Solid-state relay not fully isolating load

Discussion in 'The Projects Forum' started by chrisdabrera, Feb 18, 2016.

  1. chrisdabrera

    Thread Starter New Member

    Jan 18, 2016
    Hi all,

    Recently I decided to dabble in home automation, so I built a mains switch controllable over WiFi.
    It worked great for an electric kettle and a (presumably - it wasn't mine) incandescent lamp.

    However, today when I was trying to set up some crude current monitoring, I noticed a weird problem with the LED table lamp I plugged in.
    Even with the relay control input completely disconnected, the lamp would briefly and dimly flash, about once per second.

    First I suspected a faulty relay, so I pulled out another one and connected the AC terminals in the same way, with nothing on the control input. The same phenomenon occurred.

    I connected my scope to the AC output terminal of the relay, and instead of showing zero volts like it's supposed to, I saw a 40V, 50Hz AC signal which over the duration of 1 second increased to about 85V, causing the lamp to flash and dropping back to 40V. The shape was not sinusoidal but more like a trapezium shape, distinctly clipped at the top and bottom.

    The relay is a Fotek SSR-25, supplied from 230VAC.

    I'm just wondering if anyone has any idea what might be causing this, or if they've encountered the same thing?
  2. chrisdabrera

    Thread Starter New Member

    Jan 18, 2016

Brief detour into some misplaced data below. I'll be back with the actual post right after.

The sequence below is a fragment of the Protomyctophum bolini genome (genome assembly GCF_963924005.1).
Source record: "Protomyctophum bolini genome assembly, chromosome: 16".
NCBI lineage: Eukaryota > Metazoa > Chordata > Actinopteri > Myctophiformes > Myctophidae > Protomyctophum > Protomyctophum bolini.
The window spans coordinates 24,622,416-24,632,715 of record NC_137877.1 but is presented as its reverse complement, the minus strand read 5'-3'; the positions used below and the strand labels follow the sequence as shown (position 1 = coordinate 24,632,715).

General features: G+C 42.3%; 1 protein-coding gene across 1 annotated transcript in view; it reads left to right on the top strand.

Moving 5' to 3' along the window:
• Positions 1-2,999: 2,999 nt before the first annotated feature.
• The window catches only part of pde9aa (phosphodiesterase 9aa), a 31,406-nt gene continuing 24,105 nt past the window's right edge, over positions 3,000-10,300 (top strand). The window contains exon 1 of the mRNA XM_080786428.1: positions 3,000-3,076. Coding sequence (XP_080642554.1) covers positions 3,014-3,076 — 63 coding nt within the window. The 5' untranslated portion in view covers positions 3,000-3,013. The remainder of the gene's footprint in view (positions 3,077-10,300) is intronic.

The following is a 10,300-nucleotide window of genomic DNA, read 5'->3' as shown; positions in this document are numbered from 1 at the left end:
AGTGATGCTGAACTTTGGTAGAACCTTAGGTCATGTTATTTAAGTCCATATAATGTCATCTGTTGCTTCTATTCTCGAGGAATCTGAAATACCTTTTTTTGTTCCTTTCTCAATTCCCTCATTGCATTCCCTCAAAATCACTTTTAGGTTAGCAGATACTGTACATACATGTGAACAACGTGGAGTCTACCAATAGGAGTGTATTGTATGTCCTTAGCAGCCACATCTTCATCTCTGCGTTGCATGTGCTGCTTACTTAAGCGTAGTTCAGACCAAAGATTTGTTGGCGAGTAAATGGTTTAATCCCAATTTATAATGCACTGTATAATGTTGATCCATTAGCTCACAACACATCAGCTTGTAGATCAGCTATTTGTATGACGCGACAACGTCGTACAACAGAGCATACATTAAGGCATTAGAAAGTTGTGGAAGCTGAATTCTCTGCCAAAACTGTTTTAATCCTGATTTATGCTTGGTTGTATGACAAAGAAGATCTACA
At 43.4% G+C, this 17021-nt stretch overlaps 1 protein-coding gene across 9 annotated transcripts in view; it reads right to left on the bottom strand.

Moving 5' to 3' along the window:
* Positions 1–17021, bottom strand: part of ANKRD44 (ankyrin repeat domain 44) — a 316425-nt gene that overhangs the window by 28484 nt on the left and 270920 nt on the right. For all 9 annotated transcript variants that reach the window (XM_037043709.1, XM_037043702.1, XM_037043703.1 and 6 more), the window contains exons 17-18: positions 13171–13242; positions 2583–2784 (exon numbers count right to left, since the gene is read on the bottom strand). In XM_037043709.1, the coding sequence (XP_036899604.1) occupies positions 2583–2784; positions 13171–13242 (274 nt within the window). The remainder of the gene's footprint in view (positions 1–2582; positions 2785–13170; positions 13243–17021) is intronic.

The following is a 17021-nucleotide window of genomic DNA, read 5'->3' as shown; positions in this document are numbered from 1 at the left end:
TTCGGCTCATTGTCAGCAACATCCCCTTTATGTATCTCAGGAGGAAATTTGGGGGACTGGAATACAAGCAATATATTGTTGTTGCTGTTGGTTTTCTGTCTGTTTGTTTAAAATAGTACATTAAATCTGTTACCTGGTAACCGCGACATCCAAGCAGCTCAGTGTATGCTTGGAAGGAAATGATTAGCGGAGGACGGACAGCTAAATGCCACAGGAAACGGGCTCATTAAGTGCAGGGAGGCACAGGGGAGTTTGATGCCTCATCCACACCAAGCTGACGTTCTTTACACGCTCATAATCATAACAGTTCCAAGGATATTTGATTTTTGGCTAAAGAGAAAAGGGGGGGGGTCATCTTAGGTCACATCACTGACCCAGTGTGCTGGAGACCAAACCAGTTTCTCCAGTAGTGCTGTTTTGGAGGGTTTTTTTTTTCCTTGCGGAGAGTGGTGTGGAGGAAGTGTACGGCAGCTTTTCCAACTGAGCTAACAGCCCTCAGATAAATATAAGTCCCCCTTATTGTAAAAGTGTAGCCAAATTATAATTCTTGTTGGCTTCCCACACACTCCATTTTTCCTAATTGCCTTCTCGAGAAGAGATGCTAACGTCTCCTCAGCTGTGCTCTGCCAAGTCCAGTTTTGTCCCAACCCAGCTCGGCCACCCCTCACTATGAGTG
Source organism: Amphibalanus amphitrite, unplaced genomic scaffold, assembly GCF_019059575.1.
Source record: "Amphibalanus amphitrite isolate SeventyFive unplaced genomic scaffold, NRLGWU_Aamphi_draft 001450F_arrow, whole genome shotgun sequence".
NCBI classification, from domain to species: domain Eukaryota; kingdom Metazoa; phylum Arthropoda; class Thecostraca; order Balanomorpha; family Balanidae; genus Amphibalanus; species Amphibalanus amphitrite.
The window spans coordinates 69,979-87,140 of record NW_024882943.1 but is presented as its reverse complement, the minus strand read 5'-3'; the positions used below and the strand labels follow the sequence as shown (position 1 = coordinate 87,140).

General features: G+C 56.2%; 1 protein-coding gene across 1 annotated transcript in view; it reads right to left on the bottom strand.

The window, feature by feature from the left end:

oops, went over the edit deadline...

    EDIT: OK, so my post was a bit premature. The problem only seems to be associated with the LED table lamp. I tested it with a fan and there was no AC appearing on the outputs when the relay was switched off.
    Still, I'm curious as to just what might be causing this effect. The LED bulb contains what looks like a switchmode converter, powering 7x 1W LEDs...

    EDIT...AGAIN: I connected a USB power socket to the relay output, and into that I plugged a USB mini LED light.
    Guess what? The /exact same/ thing happened!
    This has me legitimately perplexed, but it definitely has something to do with switchmode converters.
  3. #12


    Nov 30, 2010
    I see a snubber circuit in the SSR. That will allow a tiny bit of current.
    The basic design is an opto-isolator to a zero-crossing triac (with a snubber).
    The triac should be immune, but the snubber isn't.

    And just for nit-picking, the SSR doesn't have a voltage output. It's a shorting switch. You supply the voltage and the load and the SSR shorts its output when you tell the input to "go".
  4. AnalogKid

    Distinguished Member

    Aug 1, 2013
    I agree with #12.

    It looks like the switcher input is rectifying the AC trickle current and integrating it into its filter cap, and when the voltage on the cap gets high enough its control chip comes out of undervoltage lockout and runs until the cap is discharged below the UVLO threshold. Congratulations! You've discovered the world's most complex relaxation oscillator.

    Someday down the road someone else is going to have this problem, and I'm going to look like a fricking genius.

  5. Kermit2

    AAC Fanatic!

    Feb 5, 2010
    Various types and their block diagrams.
  6. chrisdabrera

    Thread Starter New Member

    Jan 18, 2016
    Well, there are two AC terminals. One is connected directly to the active line of the mains, meaning that the current flows into the relay from this terminal; i.e. the 'input'. By default this makes the other one the 'output'.

    But I get your point, it's the "load side terminal" ;)